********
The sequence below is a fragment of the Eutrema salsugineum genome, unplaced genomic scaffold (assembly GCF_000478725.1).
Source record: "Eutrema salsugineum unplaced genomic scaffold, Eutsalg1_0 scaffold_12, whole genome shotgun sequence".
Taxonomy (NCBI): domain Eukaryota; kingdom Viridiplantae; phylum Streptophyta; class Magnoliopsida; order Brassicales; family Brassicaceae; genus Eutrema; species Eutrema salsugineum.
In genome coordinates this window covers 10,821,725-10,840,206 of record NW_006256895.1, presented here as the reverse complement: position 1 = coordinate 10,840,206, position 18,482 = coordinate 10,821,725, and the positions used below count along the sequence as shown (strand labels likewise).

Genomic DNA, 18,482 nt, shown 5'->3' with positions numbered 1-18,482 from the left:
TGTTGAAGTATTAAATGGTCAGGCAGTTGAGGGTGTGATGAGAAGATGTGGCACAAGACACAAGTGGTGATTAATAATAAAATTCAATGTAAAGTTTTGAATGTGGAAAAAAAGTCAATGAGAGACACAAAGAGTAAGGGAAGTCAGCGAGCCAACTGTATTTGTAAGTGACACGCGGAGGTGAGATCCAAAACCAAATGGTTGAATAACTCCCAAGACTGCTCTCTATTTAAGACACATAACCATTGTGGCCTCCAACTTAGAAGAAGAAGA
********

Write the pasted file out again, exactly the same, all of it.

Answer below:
The sequence below is a fragment of the Eutrema salsugineum genome, unplaced genomic scaffold (assembly GCF_000478725.1).
Source record: "Eutrema salsugineum unplaced genomic scaffold, Eutsalg1_0 scaffold_12, whole genome shotgun sequence".
Taxonomy (NCBI): domain Eukaryota; kingdom Viridiplantae; phylum Streptophyta; class Magnoliopsida; order Brassicales; family Brassicaceae; genus Eutrema; species Eutrema salsugineum.
In genome coordinates this window covers 10,821,725-10,840,206 of record NW_006256895.1, presented here as the reverse complement: position 1 = coordinate 10,840,206, position 18,482 = coordinate 10,821,725, and the positions used below count along the sequence as shown (strand labels likewise).

Genomic DNA, 18,482 nt, shown 5'->3' with positions numbered 1-18,482 from the left:
TGTTGAAGTATTAAATGGTCAGGCAGTTGAGGGTGTGATGAGAAGATGTGGCACAAGACACAAGTGGTGATTAATAATAAAATTCAATGTAAAGTTTTGAATGTGGAAAAAAAGTCAATGAGAGACACAAAGAGTAAGGGAAGTCAGCGAGCCAACTGTATTTGTAAGTGACACGCGGAGGTGAGATCCAAAACCAAATGGTTGAATAACTCCCAAGACTGCTCTCTATTTAAGACACATAACCATTGTGGCCTCCAACTTAGAAGAAGAAGA